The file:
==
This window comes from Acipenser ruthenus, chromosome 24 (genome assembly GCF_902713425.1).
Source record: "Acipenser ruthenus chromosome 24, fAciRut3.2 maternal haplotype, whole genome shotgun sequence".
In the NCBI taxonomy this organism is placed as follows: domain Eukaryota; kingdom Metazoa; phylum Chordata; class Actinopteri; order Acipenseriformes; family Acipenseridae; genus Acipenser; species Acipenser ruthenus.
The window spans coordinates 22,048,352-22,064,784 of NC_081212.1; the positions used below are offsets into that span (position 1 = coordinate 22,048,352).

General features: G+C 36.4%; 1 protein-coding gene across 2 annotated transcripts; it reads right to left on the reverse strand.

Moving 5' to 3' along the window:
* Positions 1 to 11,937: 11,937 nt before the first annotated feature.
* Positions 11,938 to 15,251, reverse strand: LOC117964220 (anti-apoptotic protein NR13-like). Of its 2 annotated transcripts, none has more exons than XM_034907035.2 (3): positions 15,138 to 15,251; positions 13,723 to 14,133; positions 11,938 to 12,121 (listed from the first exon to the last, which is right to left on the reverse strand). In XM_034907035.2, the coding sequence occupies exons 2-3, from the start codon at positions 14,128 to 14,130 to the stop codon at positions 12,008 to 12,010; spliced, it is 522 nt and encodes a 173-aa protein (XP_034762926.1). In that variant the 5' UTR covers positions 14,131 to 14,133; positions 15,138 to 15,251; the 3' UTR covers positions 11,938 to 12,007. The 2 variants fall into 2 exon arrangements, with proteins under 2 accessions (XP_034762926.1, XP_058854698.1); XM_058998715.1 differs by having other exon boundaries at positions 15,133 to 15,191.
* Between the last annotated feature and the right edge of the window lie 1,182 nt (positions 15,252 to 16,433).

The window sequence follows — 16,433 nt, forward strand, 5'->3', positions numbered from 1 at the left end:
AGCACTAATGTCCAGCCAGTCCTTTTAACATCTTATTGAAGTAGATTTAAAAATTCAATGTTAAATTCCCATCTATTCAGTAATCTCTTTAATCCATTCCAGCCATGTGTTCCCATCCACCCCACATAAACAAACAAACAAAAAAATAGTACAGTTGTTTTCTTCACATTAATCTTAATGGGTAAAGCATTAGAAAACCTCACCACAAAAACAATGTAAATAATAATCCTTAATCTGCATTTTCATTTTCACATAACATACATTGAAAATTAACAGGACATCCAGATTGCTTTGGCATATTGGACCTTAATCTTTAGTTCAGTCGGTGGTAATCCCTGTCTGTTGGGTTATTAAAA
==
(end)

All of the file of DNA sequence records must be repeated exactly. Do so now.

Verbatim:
This window comes from Acipenser ruthenus, chromosome 24 (genome assembly GCF_902713425.1).
Source record: "Acipenser ruthenus chromosome 24, fAciRut3.2 maternal haplotype, whole genome shotgun sequence".
In the NCBI taxonomy this organism is placed as follows: domain Eukaryota; kingdom Metazoa; phylum Chordata; class Actinopteri; order Acipenseriformes; family Acipenseridae; genus Acipenser; species Acipenser ruthenus.
The window spans coordinates 22,048,352-22,064,784 of NC_081212.1; the positions used below are offsets into that span (position 1 = coordinate 22,048,352).

General features: G+C 36.4%; 1 protein-coding gene across 2 annotated transcripts; it reads right to left on the reverse strand.

Moving 5' to 3' along the window:
* Positions 1 to 11,937: 11,937 nt before the first annotated feature.
* Positions 11,938 to 15,251, reverse strand: LOC117964220 (anti-apoptotic protein NR13-like). Of its 2 annotated transcripts, none has more exons than XM_034907035.2 (3): positions 15,138 to 15,251; positions 13,723 to 14,133; positions 11,938 to 12,121 (listed from the first exon to the last, which is right to left on the reverse strand). In XM_034907035.2, the coding sequence occupies exons 2-3, from the start codon at positions 14,128 to 14,130 to the stop codon at positions 12,008 to 12,010; spliced, it is 522 nt and encodes a 173-aa protein (XP_034762926.1). In that variant the 5' UTR covers positions 14,131 to 14,133; positions 15,138 to 15,251; the 3' UTR covers positions 11,938 to 12,007. The 2 variants fall into 2 exon arrangements, with proteins under 2 accessions (XP_034762926.1, XP_058854698.1); XM_058998715.1 differs by having other exon boundaries at positions 15,133 to 15,191.
* Between the last annotated feature and the right edge of the window lie 1,182 nt (positions 15,252 to 16,433).

The window sequence follows — 16,433 nt, forward strand, 5'->3', positions numbered from 1 at the left end:
AGCACTAATGTCCAGCCAGTCCTTTTAACATCTTATTGAAGTAGATTTAAAAATTCAATGTTAAATTCCCATCTATTCAGTAATCTCTTTAATCCATTCCAGCCATGTGTTCCCATCCACCCCACATAAACAAACAAACAAAAAAATAGTACAGTTGTTTTCTTCACATTAATCTTAATGGGTAAAGCATTAGAAAACCTCACCACAAAAACAATGTAAATAATAATCCTTAATCTGCATTTTCATTTTCACATAACATACATTGAAAATTAACAGGACATCCAGATTGCTTTGGCATATTGGACCTTAATCTTTAGTTCAGTCGGTGGTAATCCCTGTCTGTTGGGTTATTAAAA